Thursday, October 18, 2012

Young Ballerina, Pan American Stadium, Statues of Athletes, La Habana, Cuba, July 28, 2012

I remember the moment when I first met this young ballerina. It was four years ago and in the midst of perhaps four dozen people in the square of a famous ballet school. I happened to pass by the school while looking for a space to photograph someone else.

In my midst all of a sudden were perhaps two dozen ballerinas. All of them of course were dressed in ballet outfits with various designs, dark and simple. Their hair was perfectly in place, and they were waiting for their classes to begin. Most of the girls were grouped in smaller circles chatting with their friends, while the parents did the same with each other.

Long story short, I found the courage to talk to a few of the parents and gain their trust. In a very public space they then allowed me to arrange their daughters against a white wall and photograph them for a few minutes each. A dozen girls agreed to be photographed, including the young ballerina in the above image. I think that many more would have agreed, but they soon disappeared inside the school to attend classes.

Over the next four years the original ballerinas were discovered once again and multiple sessions undertaken to document their stories. The young girl in the above image is one such person, and this past July was my fourth summer with her and her family since that very first one. Every year has brought me closer to her, and she has opened up more and more with each session.

In July we collaborated over six times, including the very last afternoon of my visit to the island. On this day we were handing out the photographs to all of the families, including hers. We still had a few families to visit when she asked if we were going to work with her later in the afternoon. Alejandro and I looked at each other and told her that we would if we were finished delivering the photographs and if the sun was shining.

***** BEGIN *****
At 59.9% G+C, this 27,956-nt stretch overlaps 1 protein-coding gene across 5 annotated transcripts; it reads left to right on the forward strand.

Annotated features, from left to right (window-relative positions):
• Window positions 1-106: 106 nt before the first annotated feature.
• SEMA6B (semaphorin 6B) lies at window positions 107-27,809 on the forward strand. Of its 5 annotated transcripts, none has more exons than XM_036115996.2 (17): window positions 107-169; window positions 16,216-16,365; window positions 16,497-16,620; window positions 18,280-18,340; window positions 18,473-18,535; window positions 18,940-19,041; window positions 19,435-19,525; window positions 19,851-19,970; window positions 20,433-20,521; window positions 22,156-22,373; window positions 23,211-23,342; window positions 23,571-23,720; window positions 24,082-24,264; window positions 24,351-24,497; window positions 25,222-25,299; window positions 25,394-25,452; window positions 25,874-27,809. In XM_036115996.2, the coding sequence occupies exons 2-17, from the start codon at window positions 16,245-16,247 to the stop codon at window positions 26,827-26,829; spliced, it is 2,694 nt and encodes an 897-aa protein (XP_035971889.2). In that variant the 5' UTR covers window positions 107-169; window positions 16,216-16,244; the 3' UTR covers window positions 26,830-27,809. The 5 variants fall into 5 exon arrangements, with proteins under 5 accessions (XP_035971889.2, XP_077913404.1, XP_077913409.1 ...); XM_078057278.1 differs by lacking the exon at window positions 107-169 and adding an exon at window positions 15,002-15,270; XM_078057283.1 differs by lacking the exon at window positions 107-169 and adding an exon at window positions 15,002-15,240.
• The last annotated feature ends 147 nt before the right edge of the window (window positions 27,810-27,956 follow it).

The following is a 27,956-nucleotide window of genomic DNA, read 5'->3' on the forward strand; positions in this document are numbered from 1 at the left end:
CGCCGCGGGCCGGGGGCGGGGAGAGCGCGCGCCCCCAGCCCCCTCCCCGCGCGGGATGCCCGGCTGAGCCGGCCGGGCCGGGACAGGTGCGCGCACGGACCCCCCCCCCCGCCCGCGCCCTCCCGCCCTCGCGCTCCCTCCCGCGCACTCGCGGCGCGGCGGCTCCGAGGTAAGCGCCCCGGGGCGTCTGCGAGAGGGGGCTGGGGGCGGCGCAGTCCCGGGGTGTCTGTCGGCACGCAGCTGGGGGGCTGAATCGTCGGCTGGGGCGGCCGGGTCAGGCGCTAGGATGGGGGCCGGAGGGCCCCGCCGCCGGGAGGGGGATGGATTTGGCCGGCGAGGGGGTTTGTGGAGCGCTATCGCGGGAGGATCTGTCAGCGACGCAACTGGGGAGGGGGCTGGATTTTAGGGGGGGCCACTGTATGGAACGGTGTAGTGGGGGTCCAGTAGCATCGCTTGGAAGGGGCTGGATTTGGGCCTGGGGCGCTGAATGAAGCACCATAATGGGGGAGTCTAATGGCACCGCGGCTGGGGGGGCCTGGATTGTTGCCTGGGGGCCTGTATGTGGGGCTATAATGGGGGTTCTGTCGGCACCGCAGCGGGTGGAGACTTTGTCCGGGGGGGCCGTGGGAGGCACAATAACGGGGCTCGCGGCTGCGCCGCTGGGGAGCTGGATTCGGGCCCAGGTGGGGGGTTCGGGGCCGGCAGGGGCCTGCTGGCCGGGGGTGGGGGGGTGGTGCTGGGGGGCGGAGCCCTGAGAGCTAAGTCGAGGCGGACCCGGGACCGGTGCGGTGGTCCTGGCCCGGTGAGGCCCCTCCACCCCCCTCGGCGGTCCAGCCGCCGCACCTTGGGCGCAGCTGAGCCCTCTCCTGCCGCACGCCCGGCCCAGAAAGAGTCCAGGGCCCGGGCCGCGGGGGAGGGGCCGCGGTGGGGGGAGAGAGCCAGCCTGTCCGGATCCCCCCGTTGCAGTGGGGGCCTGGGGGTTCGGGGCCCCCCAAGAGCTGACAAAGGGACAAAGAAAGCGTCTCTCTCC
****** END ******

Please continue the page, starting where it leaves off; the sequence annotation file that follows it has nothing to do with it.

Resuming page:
I still had perhaps twenty rolls of film and was hungry to expose them in Cuba, rather than bringing unexposed film back to the States. So when we finished with delivering the photographs and looked up to see sunny skies, we called her immediately and made our way to the Pan American Stadium for our final session. She was incredible, moving from one location to another, allowing me to photograph her hair in its natural state.

Working with this young spirit is incredibly uplifting, she is consistently happy and immensely creative. While some models have a hard time coming up with ideas, this young pre-teenager's concepts are only as limited as my ability to document them. She allows the hair to cover her face, to blow with the wind without submitting to the reflex of fixing it.

In one instance I was changing rolls of film when I watched my camera/tripod tumble over and hit the concrete with a terrible sound. The lens struck the surface straight on, denting the filter. Any other time I would have lost my mind, since only two lenses are with me during my trips. This afternoon it only affected me for a second, the filter was changed and we continued with the photography. The camera body had a vibration while transporting the film to its next frame, but my only thought was with the images yet to be made.

Nothing else mattered except this young girl in front of me, performing like no other for the sake of our collaboration. We worked until the sun set, and managed to finish the last roll of film. It would be impossible to describe a more perfect ending to this past summer in Cuba. 

For more images, and history behind them, please visit my website:

Halim Ina Photography

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